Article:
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Ford v. Berryhill

United States District Court, W.D. Washington, Seattle

April 30, 2018





         Plaintiff Charisse Ford seeks review of the denial of her application for disability insurance and supplemental security income benefits. Ms. Ford contends the Administrative Law Judge ("ALJ") misevaluated the medical opinion evidence concerning her mental impairments and her testimony. (Op. Br. (Dkt. # 8) at 1.) Ms. Ford contends these errors impacted the ALJ's residual functional capacity determination and the findings at Step Five of the disability evaluation process. (Id.) As discussed below, the court REVERSES the Commissioner's final decision and REMANDS the matter for further administrative proceedings under sentence four of 42 U.S.C. § 405(g).


         Utilizing the five-step disability evaluation process, [1] the ALJ found:

Step one: Ms. Ford has not engaged in substantial gainful activity since August 15, 2012.
Step two: Ms. Ford has the following severe impairments: degenerative disc disease; affective disorder; and anxiety disorder.
Step three: These impairments do not meet or equal the requirements of a listed impairment.[2]
Residual functional capacity: Ms. Ford can perform light work as defined in 20 C.F.R. §§ 404.1567(b) and 416.97(b). Ms. Ford can stand and/or walk with normal breaks for about four hours in an eight-hour workday. She can sit with normal breaks for a total of about six hours in an eight-hour workday. Ms. Ford can frequently stoop and kneel. She can occasionally climb ramps, stairs, ladders, ropes, and scaffolds. Ms. Ford can occasionally crouch and crawl. Ms. Ford is capable of unskilled work involving short and simple tasks. She can have superficial contact with supervisors for work tasks, and can have occasional changes to the work environment. Ms. Ford is not able to perform at a production rate pace, but can perform goal-oriented work.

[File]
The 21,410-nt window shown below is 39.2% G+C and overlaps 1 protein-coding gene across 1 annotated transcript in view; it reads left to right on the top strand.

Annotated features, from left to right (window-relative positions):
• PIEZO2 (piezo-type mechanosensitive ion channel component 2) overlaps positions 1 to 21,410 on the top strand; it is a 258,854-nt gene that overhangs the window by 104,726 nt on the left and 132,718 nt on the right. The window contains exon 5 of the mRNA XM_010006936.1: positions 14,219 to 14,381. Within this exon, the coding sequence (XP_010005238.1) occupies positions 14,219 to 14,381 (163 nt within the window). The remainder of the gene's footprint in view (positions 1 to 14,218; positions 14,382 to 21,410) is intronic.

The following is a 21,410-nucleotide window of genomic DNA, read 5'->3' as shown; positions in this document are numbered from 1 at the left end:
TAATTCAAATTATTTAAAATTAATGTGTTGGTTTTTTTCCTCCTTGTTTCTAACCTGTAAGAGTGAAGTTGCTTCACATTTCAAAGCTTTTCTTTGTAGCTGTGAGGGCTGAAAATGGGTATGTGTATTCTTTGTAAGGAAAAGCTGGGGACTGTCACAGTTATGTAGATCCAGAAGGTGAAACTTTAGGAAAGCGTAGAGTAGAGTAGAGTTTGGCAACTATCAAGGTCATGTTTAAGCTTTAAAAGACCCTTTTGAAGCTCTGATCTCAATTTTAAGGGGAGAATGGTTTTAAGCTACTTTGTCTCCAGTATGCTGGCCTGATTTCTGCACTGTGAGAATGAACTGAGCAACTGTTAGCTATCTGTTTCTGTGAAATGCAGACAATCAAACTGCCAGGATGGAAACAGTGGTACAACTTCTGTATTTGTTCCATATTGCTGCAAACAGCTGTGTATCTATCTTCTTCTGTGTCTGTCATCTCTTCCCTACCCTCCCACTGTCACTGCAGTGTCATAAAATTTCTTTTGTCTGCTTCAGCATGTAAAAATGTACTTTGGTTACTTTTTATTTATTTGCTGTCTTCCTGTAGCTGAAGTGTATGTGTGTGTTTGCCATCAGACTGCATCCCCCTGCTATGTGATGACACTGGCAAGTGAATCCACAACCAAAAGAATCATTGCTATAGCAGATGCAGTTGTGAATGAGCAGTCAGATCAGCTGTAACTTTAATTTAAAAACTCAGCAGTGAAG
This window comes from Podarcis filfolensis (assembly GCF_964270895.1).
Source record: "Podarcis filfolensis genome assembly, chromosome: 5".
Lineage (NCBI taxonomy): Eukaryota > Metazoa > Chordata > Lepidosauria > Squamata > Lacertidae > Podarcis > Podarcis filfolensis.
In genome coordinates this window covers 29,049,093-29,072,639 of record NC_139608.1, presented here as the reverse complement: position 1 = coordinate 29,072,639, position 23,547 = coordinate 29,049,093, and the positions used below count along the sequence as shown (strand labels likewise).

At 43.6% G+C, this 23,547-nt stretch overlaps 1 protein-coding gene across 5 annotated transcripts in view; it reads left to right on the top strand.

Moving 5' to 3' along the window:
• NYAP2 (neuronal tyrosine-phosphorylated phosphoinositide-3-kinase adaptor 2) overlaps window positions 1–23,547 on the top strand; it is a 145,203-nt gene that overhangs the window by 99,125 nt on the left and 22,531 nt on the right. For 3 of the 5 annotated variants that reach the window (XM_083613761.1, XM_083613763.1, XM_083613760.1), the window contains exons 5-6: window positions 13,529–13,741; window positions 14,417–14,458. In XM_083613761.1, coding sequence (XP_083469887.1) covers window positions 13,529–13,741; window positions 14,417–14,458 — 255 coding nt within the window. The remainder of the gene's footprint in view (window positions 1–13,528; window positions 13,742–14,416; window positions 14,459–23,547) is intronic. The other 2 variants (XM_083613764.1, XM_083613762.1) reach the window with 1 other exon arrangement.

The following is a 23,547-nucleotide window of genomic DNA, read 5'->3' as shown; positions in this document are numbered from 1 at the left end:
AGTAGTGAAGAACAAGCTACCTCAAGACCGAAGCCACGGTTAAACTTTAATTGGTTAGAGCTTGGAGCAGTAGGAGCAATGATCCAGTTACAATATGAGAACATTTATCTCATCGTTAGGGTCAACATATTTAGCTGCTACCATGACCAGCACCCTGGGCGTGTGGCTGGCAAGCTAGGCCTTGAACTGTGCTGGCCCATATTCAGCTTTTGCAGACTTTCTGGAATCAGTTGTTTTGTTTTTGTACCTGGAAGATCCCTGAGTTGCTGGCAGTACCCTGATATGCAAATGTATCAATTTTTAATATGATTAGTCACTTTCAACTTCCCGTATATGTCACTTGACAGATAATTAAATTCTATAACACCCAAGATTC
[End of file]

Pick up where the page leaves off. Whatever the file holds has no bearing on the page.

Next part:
Step four: Ms. Ford cannot perform past relevant work, including institutional cook, receptionist, teacher assistant, home attendant, and packager.
Step five: Ms. Ford can perform jobs that exist in significant numbers in the national economy, including housekeeping. Therefore, Ms. Ford has not been disabled since August 15, 2012, the alleged disability onset date.

(Administrative Record ("AR") (Dkt. # 7) at 27-36.)[3] The Appeals Council denied Ms. Ford's request for review, thus rendering the ALJ's decision final. (AR at 5.)

         III. ANALYSIS

         A. Evaluation of the Medical Evidence Concerning Ms. Ford's Mental Impairments

         Ms. Ford contends that the ALJ erred in evaluating the medical evidence in the record concerning her mental impairments. (See Op. Br. at 2-9.) Questions of credibility and conflicts in the evidence are solely the ALJ's responsibility, so long as the medical evidence in the record is not conclusive. See Sample v. Schweiker, 694 F.2d 639, 642 (9th Cir. 1982). The ALJ's findings resolving credibility and evidentiary issues "must be supported by specific, cogent reasons." See Reddick v. Chater, 157 F.3d 715, 722 (9th Cir. 1998).